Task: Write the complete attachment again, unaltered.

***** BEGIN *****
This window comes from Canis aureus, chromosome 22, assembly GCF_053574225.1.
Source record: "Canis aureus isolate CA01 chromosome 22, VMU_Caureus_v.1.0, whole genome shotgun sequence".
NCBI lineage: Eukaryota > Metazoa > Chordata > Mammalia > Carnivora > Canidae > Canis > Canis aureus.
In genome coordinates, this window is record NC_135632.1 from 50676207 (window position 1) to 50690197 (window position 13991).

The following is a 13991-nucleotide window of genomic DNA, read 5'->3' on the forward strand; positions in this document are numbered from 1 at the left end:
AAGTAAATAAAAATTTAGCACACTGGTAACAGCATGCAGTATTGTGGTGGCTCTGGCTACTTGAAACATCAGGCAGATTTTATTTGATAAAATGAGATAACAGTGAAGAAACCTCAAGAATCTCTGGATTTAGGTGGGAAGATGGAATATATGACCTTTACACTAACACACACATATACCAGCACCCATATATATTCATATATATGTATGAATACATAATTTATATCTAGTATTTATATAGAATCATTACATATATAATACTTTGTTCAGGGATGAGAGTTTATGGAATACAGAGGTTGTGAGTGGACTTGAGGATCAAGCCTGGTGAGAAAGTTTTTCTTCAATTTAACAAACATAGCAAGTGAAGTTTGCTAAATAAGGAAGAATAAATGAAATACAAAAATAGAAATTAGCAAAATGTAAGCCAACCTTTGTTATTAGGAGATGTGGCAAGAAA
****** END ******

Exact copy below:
This window comes from Canis aureus, chromosome 22, assembly GCF_053574225.1.
Source record: "Canis aureus isolate CA01 chromosome 22, VMU_Caureus_v.1.0, whole genome shotgun sequence".
NCBI lineage: Eukaryota > Metazoa > Chordata > Mammalia > Carnivora > Canidae > Canis > Canis aureus.
In genome coordinates, this window is record NC_135632.1 from 50676207 (window position 1) to 50690197 (window position 13991).

The following is a 13991-nucleotide window of genomic DNA, read 5'->3' on the forward strand; positions in this document are numbered from 1 at the left end:
AAGTAAATAAAAATTTAGCACACTGGTAACAGCATGCAGTATTGTGGTGGCTCTGGCTACTTGAAACATCAGGCAGATTTTATTTGATAAAATGAGATAACAGTGAAGAAACCTCAAGAATCTCTGGATTTAGGTGGGAAGATGGAATATATGACCTTTACACTAACACACACATATACCAGCACCCATATATATTCATATATATGTATGAATACATAATTTATATCTAGTATTTATATAGAATCATTACATATATAATACTTTGTTCAGGGATGAGAGTTTATGGAATACAGAGGTTGTGAGTGGACTTGAGGATCAAGCCTGGTGAGAAAGTTTTTCTTCAATTTAACAAACATAGCAAGTGAAGTTTGCTAAATAAGGAAGAATAAATGAAATACAAAAATAGAAATTAGCAAAATGTAAGCCAACCTTTGTTATTAGGAGATGTGGCAAGAAA